COVID-19 variants could lead to a fall surge in U.S. cases after months of decline, if more people don’t get vaccinated.
That’s the warning in a recent briefing from the Institute for Health Metrics and Evaluation, which has published an influential virus model throughout the pandemic. The briefing also says vaccines will need to effectively fight the variants for the U.S. to escape a seasonal surge in the fall.
“Cases and deaths should remain low until mid-September. At that point, we expect … increasing transmission,” the model says.
The model projects about 67% of U.S. adults are likely to be vaccinated — the same number USA TODAY is predicting could be at least partially vaccinated by July 4 at the current pace.
Globally, the World Health Organization warned that the Group of Seven promise of 1 billion vaccine doses was good news but “we need more, and we need them faster.”
Also in the news:
► A recently discovered note marked the “apocalyptic, surreal” moment a pilot parked a jet in storage at the beginning of the pandemic. The “time capsule” is serving as a reminder of how much has changed in the past year.
►Brazil’s President Jair Bolsonaro was hit with a fine for failure to wear a mask in violation of local pandemic restrictions when he led thousands of motorcyclist supporters through the streets of Sao Paulo on Saturday.
► Starting June 15, Walt Disney World will no longer require guests who have been fully vaccinated to wear face masks in most areas. All guests, however, must continue to wear their masks while on Disney transportation, including Disney buses, monorails and the Disney Skyliner aerial gondolas.
► Last year, about 19.5 million kids missed out on the fun of summer camp because of the pandemic. This year, even though most camps are set to reopen, COVID-19 restrictions and a pandemic-induced labor shortage will keep numbers well below a normal threshold of about 26 million summer campers, said Tom Rosenberg of the American Camp Association.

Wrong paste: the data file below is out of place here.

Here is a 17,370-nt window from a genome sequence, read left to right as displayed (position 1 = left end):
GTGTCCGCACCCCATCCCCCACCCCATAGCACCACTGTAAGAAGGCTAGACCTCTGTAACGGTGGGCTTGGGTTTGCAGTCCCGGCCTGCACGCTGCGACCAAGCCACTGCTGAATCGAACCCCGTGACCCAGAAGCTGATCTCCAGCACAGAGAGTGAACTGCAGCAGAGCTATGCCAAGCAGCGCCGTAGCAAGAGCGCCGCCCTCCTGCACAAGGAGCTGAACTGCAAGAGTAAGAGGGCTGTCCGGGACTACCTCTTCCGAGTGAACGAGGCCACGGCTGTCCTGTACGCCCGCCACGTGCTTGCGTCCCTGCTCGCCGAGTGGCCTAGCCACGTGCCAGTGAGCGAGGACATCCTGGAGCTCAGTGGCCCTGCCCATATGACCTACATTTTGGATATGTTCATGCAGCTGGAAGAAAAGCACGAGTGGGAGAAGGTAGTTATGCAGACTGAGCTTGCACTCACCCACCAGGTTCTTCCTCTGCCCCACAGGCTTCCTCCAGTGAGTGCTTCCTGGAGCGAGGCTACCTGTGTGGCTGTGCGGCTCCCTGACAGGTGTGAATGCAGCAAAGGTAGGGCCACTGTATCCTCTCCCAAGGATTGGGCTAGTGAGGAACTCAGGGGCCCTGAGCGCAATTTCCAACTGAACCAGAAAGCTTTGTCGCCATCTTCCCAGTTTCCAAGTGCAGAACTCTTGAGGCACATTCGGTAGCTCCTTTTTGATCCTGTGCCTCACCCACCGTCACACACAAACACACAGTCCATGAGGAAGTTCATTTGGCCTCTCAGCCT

📈 Today’s numbers: The U.S. has more than 33.4 million confirmed coronavirus cases and over 599,000 deaths, according to Johns Hopkins University data. The global totals: over 175 million cases and over 3.7 million deaths. More than 143 million Americans have been fully vaccinated – 43.1% of the population, according to the CDC.
📘 What we’re reading: Scientists say biology tells us why it has been so much easier to vaccinate against COVID-19 when other medical problems remain intractable.
WHO says vaccine donations aren’t enough
The head of the World Health Organization has welcomed the vaccine-sharing announcements coming out of the Group of Seven summit but says “we need more, and we need them faster.”
“The challenge, I said to the G-7 leaders, was that to truly end the pandemic, our goal must be to vaccinate at least 70% of the world’s population by the time the G-7 meets again in Germany next year,” WHO Director-General Tedros Adhanom Ghebreyesus told reporters Saturday at the summit in southwest England.
“To do that, we need 11 billion doses,” Tedros said, adding that it was “essential” for countries to temporarily waive intellectual property protections for coronavirus vaccines.
British Prime Minister Boris Johnson, the summit’s host, has said the group would pledge at least 1 billion doses, with half that number coming from the United States and 100 million from Britain over the next year.
Tedros reiterated his target of vaccinating 30% of the population of every country by the end of 2021. He said that reaching the goal requires 100 million doses in June and July, and 250 million more by September.
TSA screens more than 2 million for the first time since pandemic began
The Transportation Security Administration on Friday screened more than 2 million people for the first time since the onset of the pandemic, a major milestone for the travel industry. The agency screened 2,028,961 people that day, about four times the number screened on the same day in 2020 and 74% of the travel volume in 2019. Before the pandemic, the TSA screened 2 million to 2.5 million people per day on average.
The number is a strong signal for the return of travel this summer, which has been one of the industries hit hardest by the pandemic. Experts expect a healthy amount of leisure travel this summer as vaccination rates continue to climb in the U.S. and pent-up demand pushes Americans to book trips.
“The growing number of travelers demonstrates this country’s resilience and the high level of confidence in COVID-19 counter measures, to include ready access to vaccines,” TSA acting administrator Darby LaJoye said in a Saturday news release. “TSA stands ready to provide a safe and secure screening process as part of the overall travel experience.”
The lowest pandemic-era screening volume at the TSA was on April 13, 2020, when 87,534 people were screened.
Contributing: The Associated Press